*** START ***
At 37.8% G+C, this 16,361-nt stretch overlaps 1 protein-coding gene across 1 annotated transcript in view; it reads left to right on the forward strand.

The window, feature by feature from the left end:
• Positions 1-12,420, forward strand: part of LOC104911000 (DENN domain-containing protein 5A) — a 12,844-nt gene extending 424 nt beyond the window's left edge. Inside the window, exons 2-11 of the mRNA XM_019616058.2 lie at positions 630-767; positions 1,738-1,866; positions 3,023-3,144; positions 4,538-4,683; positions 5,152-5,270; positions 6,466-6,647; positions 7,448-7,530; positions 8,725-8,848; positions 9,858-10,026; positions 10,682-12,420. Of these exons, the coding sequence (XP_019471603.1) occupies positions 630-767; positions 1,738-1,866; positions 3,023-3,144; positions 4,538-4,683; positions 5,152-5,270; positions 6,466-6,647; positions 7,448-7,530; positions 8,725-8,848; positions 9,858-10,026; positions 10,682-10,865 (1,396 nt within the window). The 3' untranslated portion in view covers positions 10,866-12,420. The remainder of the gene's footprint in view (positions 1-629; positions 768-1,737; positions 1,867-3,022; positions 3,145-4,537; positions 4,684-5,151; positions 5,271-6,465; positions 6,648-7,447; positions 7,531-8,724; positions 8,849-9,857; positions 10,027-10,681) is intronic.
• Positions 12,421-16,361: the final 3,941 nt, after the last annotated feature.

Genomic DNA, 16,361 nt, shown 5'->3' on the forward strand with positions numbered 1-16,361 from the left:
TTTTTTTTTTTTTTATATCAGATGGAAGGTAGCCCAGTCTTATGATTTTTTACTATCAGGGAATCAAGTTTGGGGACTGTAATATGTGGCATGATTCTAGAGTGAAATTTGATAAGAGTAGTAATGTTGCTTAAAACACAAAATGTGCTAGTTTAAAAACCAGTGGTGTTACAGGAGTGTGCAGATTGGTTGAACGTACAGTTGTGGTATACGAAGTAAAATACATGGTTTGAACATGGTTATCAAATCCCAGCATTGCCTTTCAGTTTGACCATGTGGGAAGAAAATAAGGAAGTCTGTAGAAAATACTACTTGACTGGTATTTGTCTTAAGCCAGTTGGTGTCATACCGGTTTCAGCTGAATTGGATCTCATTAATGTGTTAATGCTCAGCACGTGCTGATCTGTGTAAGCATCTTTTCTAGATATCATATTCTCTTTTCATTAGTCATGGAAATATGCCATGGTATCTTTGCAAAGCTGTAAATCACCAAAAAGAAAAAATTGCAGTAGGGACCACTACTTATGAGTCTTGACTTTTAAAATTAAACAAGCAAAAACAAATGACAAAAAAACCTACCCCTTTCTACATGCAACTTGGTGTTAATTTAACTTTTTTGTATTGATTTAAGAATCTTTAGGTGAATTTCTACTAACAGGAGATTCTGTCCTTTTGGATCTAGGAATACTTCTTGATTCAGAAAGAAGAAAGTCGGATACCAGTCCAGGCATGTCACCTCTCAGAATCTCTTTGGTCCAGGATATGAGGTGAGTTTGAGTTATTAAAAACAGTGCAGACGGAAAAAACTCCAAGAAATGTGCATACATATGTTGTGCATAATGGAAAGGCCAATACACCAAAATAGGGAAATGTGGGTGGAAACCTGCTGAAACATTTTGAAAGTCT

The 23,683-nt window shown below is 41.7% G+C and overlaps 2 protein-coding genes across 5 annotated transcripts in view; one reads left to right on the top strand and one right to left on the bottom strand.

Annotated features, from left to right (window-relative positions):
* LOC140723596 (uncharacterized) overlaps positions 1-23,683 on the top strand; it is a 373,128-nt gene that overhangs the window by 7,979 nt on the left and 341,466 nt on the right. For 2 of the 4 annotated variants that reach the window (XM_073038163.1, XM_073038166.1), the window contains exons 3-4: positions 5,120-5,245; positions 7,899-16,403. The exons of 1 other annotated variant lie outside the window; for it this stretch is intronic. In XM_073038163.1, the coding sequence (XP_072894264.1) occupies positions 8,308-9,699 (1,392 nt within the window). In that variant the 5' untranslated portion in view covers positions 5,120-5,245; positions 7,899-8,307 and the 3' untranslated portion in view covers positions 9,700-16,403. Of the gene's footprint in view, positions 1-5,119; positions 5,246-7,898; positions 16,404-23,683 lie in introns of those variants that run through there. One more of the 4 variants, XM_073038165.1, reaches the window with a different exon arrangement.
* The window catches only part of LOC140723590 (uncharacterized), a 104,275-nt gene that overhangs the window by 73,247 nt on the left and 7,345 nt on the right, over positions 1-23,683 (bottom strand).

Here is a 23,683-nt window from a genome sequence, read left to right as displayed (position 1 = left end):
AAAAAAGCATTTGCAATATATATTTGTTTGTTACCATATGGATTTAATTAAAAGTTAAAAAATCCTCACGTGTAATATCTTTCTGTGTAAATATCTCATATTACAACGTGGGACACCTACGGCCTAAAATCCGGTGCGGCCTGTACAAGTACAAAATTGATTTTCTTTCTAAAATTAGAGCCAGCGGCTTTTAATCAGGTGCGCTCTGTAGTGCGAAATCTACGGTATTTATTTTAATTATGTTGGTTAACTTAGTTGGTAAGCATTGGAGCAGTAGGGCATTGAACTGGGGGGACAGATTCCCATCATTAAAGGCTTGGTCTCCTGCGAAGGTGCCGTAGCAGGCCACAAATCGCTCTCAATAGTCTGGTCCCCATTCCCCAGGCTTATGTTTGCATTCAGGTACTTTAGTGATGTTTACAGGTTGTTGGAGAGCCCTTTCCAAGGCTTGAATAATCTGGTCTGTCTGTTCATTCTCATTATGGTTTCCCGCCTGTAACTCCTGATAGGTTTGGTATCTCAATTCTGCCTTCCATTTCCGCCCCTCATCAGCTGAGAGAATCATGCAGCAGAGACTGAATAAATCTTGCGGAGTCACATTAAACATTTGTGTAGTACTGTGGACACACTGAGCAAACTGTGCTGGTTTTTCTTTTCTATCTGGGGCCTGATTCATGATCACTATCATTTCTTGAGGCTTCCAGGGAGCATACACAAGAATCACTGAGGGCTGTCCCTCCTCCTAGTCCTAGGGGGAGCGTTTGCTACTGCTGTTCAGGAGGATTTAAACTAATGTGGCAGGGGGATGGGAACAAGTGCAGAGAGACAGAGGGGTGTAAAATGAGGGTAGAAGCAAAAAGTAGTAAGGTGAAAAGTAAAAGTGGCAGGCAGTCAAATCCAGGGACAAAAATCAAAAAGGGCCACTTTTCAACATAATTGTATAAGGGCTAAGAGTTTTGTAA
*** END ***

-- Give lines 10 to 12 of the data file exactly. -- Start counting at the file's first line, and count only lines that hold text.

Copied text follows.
* The window catches only part of LOC140723590 (uncharacterized), a 104,275-nt gene that overhangs the window by 73,247 nt on the left and 7,345 nt on the right, over positions 1-23,683 (bottom strand).

Here is a 23,683-nt window from a genome sequence, read left to right as displayed (position 1 = left end):
AAAAAAGCATTTGCAATATATATTTGTTTGTTACCATATGGATTTAATTAAAAGTTAAAAAATCCTCACGTGTAATATCTTTCTGTGTAAATATCTCATATTACAACGTGGGACACCTACGGCCTAAAATCCGGTGCGGCCTGTACAAGTACAAAATTGATTTTCTTTCTAAAATTAGAGCCAGCGGCTTTTAATCAGGTGCGCTCTGTAGTGCGAAATCTACGGTATTTATTTTAATTATGTTGGTTAACTTAGTTGGTAAGCATTGGAGCAGTAGGGCATTGAACTGGGGGGACAGATTCCCATCATTAAAGGCTTGGTCTCCTGCGAAGGTGCCGTAGCAGGCCACAAATCGCTCTCAATAGTCTGGTCCCCATTCCCCAGGCTTATGTTTGCATTCAGGTACTTTAGTGATGTTTACAGGTTGTTGGAGAGCCCTTTCCAAGGCTTGAATAATCTGGTCTGTCTGTTCATTCTCATTATGGTTTCCCGCCTGTAACTCCTGATAGGTTTGGTATCTCAATTCTGCCTTCCATTTCCGCCCCTCATCAGCTGAGAGAATCATGCAGCAGAGACTGAATAAATCTTGCGGAGTCACATTAAACATTTGTGTAGTACTGTGGACACACTGAGCAAACTGTGCTGGTTTTTCTTTTCTATCTGGGGCCTGATTCATGATCACTATCATTTCTTGAGGCTTCCAGGGAGCATACACAAGAATCACTGAGGGCTGTCCCTCCTCCTAGTCCTAGGGGGAGCGTTTGCTACTGCTGTTCAGGAGGATTTAAACTAATGTGGCAGGGGGATGGGAACAAGTGCAGAGAGACAGAGGGGTGTAAAATGAGGGTAGAAGCAAAAAGTAGTAAGGTGAAAAGTAAAAGTGGCAGGCAGTCAAATCCAGGGACAAAAATCAAAAAGGGCCACTTTTCAACATAATTGTATAAGGGCTAAGAGTTTTGTAA